By Jeff Goins, Editor
I just saw a moving news piece called “Children for Sale” on CNBC. It broached the issue of human trafficking, as reporters went undercover to expose the sex trade in Cambodia, where adults are selling young children as sex slaves.
It turns your stomach as you come face-to-face with the reality that affects millions of children every year. And yet, as you see these reporters liberating some children and breaking into this despicable industry, your heart cries out as some semblance of justice is accomplished in the world.
As I was watching these images unfold, hearing personal testimonies of rescued children and listening to interviews with anti-trafficking advocates, I said to my wife, “I’ll bet that these people are Christians.”
While I’m not insisting that anyone who stands up for a social justice or human rights issue necessarily has to be a Christian, I could sense in the level of compassion that these people were evoking that there was something spiritual to why they were doing what they were doing.
Dateline reporter Chris Hansen didn’t mention anything about God or faith; I merely had a feeling that their love for these children was in some way based in Christian faith, or at least the dependence of a higher moral authority. Sure enough, it was.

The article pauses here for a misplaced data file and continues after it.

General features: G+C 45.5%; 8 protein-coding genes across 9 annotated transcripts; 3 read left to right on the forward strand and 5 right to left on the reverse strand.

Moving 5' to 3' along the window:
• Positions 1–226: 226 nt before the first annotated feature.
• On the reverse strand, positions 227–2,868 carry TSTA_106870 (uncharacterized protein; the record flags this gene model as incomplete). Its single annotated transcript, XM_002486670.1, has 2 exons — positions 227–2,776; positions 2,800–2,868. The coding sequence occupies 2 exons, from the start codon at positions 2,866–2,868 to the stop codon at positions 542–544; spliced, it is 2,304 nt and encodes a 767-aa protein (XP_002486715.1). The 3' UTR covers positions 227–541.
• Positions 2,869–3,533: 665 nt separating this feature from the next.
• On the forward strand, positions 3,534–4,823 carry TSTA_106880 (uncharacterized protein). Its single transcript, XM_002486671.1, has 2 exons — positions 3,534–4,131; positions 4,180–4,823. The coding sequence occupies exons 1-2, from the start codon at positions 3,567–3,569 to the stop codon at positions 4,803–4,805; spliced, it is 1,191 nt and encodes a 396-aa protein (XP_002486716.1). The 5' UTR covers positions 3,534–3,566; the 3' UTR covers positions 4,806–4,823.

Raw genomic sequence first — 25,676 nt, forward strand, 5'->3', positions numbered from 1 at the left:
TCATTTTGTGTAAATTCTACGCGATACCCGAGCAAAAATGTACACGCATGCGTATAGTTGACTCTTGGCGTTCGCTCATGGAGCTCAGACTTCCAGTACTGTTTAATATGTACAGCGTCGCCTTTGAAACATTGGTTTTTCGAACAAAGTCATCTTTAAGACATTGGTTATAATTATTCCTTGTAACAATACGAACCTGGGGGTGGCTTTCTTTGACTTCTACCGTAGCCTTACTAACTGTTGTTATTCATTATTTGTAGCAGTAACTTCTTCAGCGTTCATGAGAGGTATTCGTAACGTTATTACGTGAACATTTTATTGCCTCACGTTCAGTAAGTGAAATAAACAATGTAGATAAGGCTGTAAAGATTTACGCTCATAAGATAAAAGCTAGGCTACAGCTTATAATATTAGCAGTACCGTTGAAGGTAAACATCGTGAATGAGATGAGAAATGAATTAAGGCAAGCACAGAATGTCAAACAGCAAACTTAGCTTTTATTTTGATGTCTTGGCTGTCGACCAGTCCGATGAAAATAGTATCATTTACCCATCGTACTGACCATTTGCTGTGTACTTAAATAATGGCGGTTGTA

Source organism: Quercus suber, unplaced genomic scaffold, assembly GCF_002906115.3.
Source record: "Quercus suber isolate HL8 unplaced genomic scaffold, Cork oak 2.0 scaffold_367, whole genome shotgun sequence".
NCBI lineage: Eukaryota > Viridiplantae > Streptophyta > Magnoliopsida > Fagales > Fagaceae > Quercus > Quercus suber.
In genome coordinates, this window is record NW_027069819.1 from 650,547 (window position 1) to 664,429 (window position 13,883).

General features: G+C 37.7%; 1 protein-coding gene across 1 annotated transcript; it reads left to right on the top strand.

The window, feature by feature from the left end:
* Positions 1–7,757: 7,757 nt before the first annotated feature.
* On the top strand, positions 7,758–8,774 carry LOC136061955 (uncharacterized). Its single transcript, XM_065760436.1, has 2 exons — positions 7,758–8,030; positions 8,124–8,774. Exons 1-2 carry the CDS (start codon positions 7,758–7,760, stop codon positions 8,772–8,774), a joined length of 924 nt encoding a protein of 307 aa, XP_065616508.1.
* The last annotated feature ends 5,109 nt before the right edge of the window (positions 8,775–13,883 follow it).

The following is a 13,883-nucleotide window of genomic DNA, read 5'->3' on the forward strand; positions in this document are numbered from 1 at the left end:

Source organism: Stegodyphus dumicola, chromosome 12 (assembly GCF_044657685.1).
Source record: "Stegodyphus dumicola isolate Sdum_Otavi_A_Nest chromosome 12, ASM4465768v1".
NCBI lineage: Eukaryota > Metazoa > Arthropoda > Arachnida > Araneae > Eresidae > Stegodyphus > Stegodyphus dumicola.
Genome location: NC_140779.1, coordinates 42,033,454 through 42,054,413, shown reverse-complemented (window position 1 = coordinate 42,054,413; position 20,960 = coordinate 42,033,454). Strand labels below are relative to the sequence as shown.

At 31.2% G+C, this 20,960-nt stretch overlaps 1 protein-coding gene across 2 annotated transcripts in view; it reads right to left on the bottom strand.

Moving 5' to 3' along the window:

I Googled “Hagar International,” one of the organizations interviewed and found out this description on the website:
Hagar International is a Swiss-based Christian organization that is committed to individualized and long-term assistance to its beneficiaries, advocating the strategic use of the social enterprise model as a tool for social rehabilitation and economic empowerment. Hagar works with women and children from devastating backgrounds of violence, abuse and trafficking and supports them in their recovery, rehabilitation, job readiness and ultimately community reintegration.
The terms “human trafficking” and “sex trade” have almost become passe, it seems. Thanks to the diligent efforts of guys like Zach Hunter and organizations like Word Made Flesh, these issues have become the “cool causes” that young people have adopted in word, but sometimes not in deed.
However, regardless of the trendiness of such issues, there are some people who are working hard to give their all for the sake of rescuing young girls in East Asia (and other areas of the world), like the folks at Hagar International and other organizations.
I wonder if someone can have this kind of compassion without a belief in God. What do you think: Can true compassion come from a heart that isn’t committed to Christ? Can it be any god, or must true empathy come from faith in Jesus?
Jeff graduated from Illinois College, a small liberal arts school, with a degree in Spanish and Religion. He lives in Nashville, TN. He works for Adventures in Missions, edits this silly little magazine, and loves to do new things. He just got married in January. Check out his blog: Pilgrimage of the Heart.